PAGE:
This question is, you guessed it, a Modern Scientific Controversy — in which there is a Consensus View (informed and dictated by the Climate Consensus) and a Contrarian or Pragmatic View — which is based on real world, on the farm results. Total crop yields all around the world have continued to grow and increase in output per acre, owing to the Green Revolution, improved crop varieties, improved agricultural practices, increased use of fertilizers and atmospheric CO2 enhancement.

It is a questionably true to say “extra carbon dioxide only accounts for a small fraction of the increase” and would only be true to the extent that the other factors are currently so large, depending on the crop and the state of local agriculture.    In areas using modern farming methods, seeds, and fertilizers the increases are largely due to CO2 fertilization.  In areas of more primitive agriculture, the gains from shifting to better seed varieties, modern methods and fertilizers outweigh, but don’t negate,  the contributions of CO2.

As always — the benefits are real in real time — but the “climate models” say “things might/may not keep getting better in the future” therefore ”Global Greening is Terrible!” — especially IF ( the inevitable IF — if climate sensitivity is very high — which is looking less-and-less likely as climate science matures) temperatures rise 5-8 degrees C and current crop areas suffer continual droughts and no one substitutes drought resistant varieties and the Greens keep up their attacks on improved plant varieties.  This argument is rather like saying exercise will improve your health now but it will not prevent your eventual aging  — therefore, Exercise is Terrible!

You may  rest assured that global greening will benefit all life on Earth — it is the evidence  of that benefit that is called global greening — increased plant life (> 30% increase) leads to increased well-being of all animal life, including mankind.  You can’t just wave away basic biology.

Not satisfied with this first nonsensical argument against Global Greening, Zimmer makes an additional hash of some sort of weird attempt to negate the whole concept of carbon bio-sequestration of carbon (CO2) by plants.  Zimmer and Campbell state:

“While photosynthesis does pull carbon dioxide out of the atmosphere, much of that gas goes right back into the air. The reason: At night, the chemical reactions in plants essentially run backward. In a process known as respiration, plants pump out carbon dioxide instead of pulling it in.

“Part of the story is that photosynthesis is going up, and part of the story is that so is respiration,” said Dr. Campbell.”

The basic scientific facts are:  Plants take in carbon dioxide during photosynthesis during the day and release carbon dioxide during respiration at night. This said, plants take up much more carbon dioxide during the process of photosynthesis than they give off in respiration.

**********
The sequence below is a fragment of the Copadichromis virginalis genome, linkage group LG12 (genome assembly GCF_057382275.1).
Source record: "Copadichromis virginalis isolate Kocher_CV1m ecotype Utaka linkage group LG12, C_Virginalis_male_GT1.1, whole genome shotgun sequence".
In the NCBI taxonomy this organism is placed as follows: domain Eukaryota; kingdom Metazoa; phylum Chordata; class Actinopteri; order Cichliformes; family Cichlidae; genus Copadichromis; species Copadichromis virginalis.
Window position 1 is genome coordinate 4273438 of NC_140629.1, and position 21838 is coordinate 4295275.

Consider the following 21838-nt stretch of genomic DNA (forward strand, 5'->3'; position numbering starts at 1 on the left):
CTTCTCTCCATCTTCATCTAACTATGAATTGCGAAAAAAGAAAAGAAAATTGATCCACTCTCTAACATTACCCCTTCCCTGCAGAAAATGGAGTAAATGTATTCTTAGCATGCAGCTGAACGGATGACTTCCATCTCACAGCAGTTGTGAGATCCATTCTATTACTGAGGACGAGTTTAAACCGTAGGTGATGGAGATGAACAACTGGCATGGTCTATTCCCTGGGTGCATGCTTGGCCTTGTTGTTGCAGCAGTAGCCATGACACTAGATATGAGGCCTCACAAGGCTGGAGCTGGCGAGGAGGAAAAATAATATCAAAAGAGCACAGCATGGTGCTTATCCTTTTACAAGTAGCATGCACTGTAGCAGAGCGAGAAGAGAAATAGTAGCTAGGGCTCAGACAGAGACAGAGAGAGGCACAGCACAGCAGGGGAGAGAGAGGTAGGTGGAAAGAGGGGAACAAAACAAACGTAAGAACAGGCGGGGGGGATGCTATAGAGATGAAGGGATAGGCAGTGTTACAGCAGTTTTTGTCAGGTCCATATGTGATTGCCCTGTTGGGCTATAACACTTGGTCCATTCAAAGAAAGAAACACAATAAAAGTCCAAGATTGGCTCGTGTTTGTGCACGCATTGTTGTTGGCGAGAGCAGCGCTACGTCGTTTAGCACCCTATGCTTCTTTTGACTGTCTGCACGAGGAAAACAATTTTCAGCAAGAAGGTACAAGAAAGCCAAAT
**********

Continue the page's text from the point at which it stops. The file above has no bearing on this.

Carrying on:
The reason for that is that plants use sunlight (energy), CO2 and water to make sugars (carbohydrates) which are used by the plants for energy and to then make more “plant” — fibers, tissues, wood, twigs, leaves, seeds, fruits and all other bio-mass of the plant is constructed from the basic elements of water, oxygen, (oops — kh), CO2 and trace elements taken up by roots and from the air. (Biology professors:  please feel free to expand on my simplistic rendering). Some of the sugars are “oxidized” at night, producing CO2 and water, which the plants give off through their leaves, a process called plant respiration.

It is this process of taking in sunlight, CO2, and water and using them to “manufacture” carbohydrates (sugars, plant tissues, wood, seeds, fruits) that is the basis of “Biological Carbon Sequestration” and the reason Climate Activists run campaigns to urge the planting of trees.

biological_sequestration_80

The sequestration takes place in the growth of the plants themselves and where the brown arrow shows carbon-based material entering the soil.  Of course, with trees, the longer term sequestration is the storage of carbon in the wood itself, often for a hundred years or more.  Your home may be made of sequestered carbon in the form of wooden 2x4s, wooden siding and floor joists.  Much of the furniture in your home may be bio-sequestered carbon — like that that fine oak dining room table.

Some of the bio-sequestered carbon is returned to the atmosphere as soil-dwelling life forms consume the plant materials as part of its decomposition.  Some of the bio-sequestered carbon gets pushed further and further into the soil and environment and one day may end up as a peat bog, oil or coal.

In the oceans, phytoplankton undergoes photosynthesis, taking in COfrom the water, and then is eaten by little sea creatures, who themselves are eaten by others.  Eventually, something dies and drifts to the bottom of the ocean, there to decompose and return some CO2 to the sea water and maybe to the atmosphere, much to remain there for a long, long time.